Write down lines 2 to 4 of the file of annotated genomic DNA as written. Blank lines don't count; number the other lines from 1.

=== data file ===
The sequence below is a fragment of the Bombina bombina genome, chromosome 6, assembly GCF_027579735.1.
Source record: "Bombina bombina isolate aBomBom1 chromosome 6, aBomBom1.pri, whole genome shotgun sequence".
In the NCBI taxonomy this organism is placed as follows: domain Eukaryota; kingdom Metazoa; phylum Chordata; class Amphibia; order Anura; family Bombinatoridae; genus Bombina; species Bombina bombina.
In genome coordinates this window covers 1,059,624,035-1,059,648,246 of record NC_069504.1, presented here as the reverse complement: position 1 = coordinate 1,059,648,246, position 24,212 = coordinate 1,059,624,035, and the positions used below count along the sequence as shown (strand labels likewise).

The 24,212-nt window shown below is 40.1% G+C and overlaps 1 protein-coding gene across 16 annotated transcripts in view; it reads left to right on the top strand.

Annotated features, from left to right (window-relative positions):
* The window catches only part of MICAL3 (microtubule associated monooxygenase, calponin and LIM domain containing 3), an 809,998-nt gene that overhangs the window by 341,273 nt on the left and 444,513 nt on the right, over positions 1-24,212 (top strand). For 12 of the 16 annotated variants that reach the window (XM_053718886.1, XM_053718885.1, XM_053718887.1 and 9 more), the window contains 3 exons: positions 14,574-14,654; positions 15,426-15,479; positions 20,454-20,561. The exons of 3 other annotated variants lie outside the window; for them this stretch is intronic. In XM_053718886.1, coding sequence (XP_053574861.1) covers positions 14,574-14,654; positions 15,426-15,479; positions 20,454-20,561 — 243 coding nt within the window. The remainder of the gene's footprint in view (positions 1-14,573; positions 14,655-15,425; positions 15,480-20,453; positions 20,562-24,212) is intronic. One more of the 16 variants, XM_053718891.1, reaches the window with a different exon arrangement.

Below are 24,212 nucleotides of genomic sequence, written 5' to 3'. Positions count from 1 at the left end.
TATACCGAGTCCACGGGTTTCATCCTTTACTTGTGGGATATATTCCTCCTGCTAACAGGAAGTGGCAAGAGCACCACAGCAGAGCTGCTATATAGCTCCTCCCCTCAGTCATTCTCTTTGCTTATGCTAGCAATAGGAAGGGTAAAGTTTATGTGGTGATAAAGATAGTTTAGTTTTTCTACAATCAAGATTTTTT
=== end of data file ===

Source record: "Bombina bombina isolate aBomBom1 chromosome 6, aBomBom1.pri, whole genome shotgun sequence".
In the NCBI taxonomy this organism is placed as follows: domain Eukaryota; kingdom Metazoa; phylum Chordata; class Amphibia; order Anura; family Bombinatoridae; genus Bombina; species Bombina bombina.
In genome coordinates this window covers 1,059,624,035-1,059,648,246 of record NC_069504.1, presented here as the reverse complement: position 1 = coordinate 1,059,648,246, position 24,212 = coordinate 1,059,624,035, and the positions used below count along the sequence as shown (strand labels likewise).